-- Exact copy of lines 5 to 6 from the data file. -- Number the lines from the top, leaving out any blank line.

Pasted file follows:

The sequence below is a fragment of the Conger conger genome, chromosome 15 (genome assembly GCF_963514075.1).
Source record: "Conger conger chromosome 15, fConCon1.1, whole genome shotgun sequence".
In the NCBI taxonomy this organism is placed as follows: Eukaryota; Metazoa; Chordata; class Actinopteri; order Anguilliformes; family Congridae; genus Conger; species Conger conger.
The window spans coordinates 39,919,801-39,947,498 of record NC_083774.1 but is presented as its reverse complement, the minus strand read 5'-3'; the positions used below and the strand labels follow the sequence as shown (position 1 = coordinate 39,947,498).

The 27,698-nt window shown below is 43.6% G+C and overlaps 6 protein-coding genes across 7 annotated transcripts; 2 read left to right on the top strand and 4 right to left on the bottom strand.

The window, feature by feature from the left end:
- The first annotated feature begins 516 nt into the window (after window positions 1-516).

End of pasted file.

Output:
The 27,698-nt window shown below is 43.6% G+C and overlaps 6 protein-coding genes across 7 annotated transcripts; 2 read left to right on the top strand and 4 right to left on the bottom strand.

The window, feature by feature from the left end: